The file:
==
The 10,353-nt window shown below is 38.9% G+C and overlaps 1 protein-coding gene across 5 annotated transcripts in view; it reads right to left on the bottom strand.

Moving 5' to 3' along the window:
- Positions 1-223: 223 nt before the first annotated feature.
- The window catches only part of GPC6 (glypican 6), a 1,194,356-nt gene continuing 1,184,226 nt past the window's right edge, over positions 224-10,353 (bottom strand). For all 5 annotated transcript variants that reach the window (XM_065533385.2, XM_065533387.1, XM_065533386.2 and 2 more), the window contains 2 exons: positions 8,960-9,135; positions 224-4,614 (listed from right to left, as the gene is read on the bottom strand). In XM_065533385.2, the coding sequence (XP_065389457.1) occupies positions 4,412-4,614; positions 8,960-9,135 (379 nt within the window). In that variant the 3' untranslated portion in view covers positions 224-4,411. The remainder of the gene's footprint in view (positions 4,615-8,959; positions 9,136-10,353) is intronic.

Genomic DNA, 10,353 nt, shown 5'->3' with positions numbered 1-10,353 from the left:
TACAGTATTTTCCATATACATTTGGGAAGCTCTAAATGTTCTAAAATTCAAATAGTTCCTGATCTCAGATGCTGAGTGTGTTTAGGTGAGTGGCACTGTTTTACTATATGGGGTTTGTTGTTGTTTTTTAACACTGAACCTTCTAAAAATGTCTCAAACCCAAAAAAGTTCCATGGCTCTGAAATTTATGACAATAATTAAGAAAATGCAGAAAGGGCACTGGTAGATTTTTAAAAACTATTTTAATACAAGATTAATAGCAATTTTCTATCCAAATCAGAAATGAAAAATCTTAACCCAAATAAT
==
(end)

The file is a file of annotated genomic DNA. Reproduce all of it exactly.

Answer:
The 10,353-nt window shown below is 38.9% G+C and overlaps 1 protein-coding gene across 5 annotated transcripts in view; it reads right to left on the bottom strand.

Moving 5' to 3' along the window:
- Positions 1-223: 223 nt before the first annotated feature.
- The window catches only part of GPC6 (glypican 6), a 1,194,356-nt gene continuing 1,184,226 nt past the window's right edge, over positions 224-10,353 (bottom strand). For all 5 annotated transcript variants that reach the window (XM_065533385.2, XM_065533387.1, XM_065533386.2 and 2 more), the window contains 2 exons: positions 8,960-9,135; positions 224-4,614 (listed from right to left, as the gene is read on the bottom strand). In XM_065533385.2, the coding sequence (XP_065389457.1) occupies positions 4,412-4,614; positions 8,960-9,135 (379 nt within the window). In that variant the 3' untranslated portion in view covers positions 224-4,411. The remainder of the gene's footprint in view (positions 4,615-8,959; positions 9,136-10,353) is intronic.

Genomic DNA, 10,353 nt, shown 5'->3' with positions numbered 1-10,353 from the left:
TACAGTATTTTCCATATACATTTGGGAAGCTCTAAATGTTCTAAAATTCAAATAGTTCCTGATCTCAGATGCTGAGTGTGTTTAGGTGAGTGGCACTGTTTTACTATATGGGGTTTGTTGTTGTTTTTTAACACTGAACCTTCTAAAAATGTCTCAAACCCAAAAAAGTTCCATGGCTCTGAAATTTATGACAATAATTAAGAAAATGCAGAAAGGGCACTGGTAGATTTTTAAAAACTATTTTAATACAAGATTAATAGCAATTTTCTATCCAAATCAGAAATGAAAAATCTTAACCCAAATAAT